SEATTLE -- The Port of Seattle says the strike by hundreds of truck drivers is having an impact and the movement looks like it keeps growing.
The more than 100 drivers picketing outside the Union Pacific rail yard Thursday say they need to make more money and need to be safe doing it.
I do have a family, said Dawit Mekonnem. We are owner operators. We use our own truck, fuel everything.
After expenses like $200 oil changes, $400 tires and $500-a-week in fuel, not to mention taxes, Mekonnem makes just about $15,000 in a year. The drivers say to make things safer they need to make more than $40 or $50 a load.
Mekonnem's 1999 freightliner has sit parked on a South Seattle street for nearly two weeks. And it's not alone.
Containers are moving at the port. While, the drivers claim more than 450 of them are on strike, thousands of others are not, at least not yet. But there is an effect and the port worries cargo could end up going elsewhere eventually costing jobs.
We're seeing a larger impact than just the pure number of drivers who might not be showing up for work, said Seaport Managing Director Linda Styrk.
If the strike continues or expands, hard won port business could go elsewhere.
But if they don't have certainty about where things are headed, that increases their risk factors and they reassess their situation, said Styrk.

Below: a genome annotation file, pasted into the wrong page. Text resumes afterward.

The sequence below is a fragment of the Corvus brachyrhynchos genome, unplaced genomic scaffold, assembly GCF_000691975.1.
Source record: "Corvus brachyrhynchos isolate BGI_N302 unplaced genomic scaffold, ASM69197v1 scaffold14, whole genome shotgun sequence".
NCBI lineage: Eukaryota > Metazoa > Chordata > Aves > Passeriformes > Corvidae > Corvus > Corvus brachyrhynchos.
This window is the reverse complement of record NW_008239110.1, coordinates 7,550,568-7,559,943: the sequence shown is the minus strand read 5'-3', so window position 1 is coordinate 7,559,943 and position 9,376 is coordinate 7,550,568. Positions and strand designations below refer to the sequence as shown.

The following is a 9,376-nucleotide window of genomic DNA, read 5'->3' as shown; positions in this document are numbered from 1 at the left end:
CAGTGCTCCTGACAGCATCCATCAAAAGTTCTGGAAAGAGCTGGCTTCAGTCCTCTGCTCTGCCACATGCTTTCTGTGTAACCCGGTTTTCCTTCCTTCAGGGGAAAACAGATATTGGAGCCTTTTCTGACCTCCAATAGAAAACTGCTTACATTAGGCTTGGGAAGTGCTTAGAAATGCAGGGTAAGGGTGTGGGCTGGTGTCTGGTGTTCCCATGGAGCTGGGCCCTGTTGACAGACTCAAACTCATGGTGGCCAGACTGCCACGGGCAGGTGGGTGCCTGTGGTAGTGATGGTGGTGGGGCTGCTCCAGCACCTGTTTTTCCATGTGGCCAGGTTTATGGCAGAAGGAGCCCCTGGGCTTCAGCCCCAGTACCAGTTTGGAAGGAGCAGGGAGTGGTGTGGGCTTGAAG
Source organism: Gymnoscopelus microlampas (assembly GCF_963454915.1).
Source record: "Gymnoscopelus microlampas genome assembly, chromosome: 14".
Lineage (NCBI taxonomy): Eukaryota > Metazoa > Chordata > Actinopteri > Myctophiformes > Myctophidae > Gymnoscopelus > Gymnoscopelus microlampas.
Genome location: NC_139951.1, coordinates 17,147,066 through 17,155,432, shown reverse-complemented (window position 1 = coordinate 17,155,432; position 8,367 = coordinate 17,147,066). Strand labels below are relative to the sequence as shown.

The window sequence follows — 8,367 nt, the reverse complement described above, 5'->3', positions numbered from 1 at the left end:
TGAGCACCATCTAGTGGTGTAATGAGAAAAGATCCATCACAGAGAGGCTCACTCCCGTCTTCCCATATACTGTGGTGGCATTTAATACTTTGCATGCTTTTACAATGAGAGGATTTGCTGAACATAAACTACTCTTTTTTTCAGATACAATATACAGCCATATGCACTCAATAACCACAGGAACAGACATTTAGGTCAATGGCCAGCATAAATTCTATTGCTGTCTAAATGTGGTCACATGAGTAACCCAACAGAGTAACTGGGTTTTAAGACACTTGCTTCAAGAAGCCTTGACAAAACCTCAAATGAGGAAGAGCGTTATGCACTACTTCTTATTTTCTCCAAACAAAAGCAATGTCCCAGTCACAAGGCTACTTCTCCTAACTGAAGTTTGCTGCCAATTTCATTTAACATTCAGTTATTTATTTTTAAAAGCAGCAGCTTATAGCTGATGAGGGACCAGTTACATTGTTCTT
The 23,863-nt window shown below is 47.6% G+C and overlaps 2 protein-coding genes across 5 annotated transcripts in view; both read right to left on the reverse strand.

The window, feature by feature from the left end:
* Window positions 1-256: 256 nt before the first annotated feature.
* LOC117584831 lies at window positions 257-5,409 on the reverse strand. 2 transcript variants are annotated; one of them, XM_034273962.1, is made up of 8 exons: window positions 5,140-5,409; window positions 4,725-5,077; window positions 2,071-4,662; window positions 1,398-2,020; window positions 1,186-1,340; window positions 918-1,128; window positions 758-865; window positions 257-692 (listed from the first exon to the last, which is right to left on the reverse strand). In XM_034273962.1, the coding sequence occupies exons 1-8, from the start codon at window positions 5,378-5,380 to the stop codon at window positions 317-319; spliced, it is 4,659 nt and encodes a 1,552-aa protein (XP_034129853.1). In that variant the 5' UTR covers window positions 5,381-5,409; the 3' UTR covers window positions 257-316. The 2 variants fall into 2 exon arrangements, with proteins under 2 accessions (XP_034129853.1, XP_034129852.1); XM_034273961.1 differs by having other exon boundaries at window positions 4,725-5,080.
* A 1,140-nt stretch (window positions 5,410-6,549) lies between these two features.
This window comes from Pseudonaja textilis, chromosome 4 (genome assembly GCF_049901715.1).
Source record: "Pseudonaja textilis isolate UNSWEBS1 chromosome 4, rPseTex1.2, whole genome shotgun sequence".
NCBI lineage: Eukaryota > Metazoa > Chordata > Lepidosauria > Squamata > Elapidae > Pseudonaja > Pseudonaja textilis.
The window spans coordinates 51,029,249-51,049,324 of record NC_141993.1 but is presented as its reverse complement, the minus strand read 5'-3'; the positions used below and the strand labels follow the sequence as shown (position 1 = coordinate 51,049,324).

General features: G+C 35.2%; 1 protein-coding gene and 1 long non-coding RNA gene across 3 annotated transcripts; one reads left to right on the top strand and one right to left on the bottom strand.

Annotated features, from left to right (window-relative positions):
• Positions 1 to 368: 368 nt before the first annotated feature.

That means more of the things you buy could go divert through the Port of Tacoma, which loads more rail cars directly on the dock. Ports in California and Canada could also end up with that business and that means fewer trade related jobs in Seattle.
I think it happens to be a weak link in a chain, said Port Commissioner Rob Holland.
Holland has been talking directly to the drivers asking if the drivers can't make enough money does the system break down.
The dog eat dog process that's out there now. It's not going to help the truckers themselves, said Holland.
The port does not hire the drivers. It leases space to companies that load and unload ships and they hire the trucking companies that contract with the drivers.
Tied up in all of this is safety. A year ago, 97 percent of short haul trucks that were stopped had serious safety problems. Washington State Patrol says that's now down to 70 percent with a long way to go.
The port is now sitting down with police and the people who operate the docks to try and fix the problem on multiple fronts.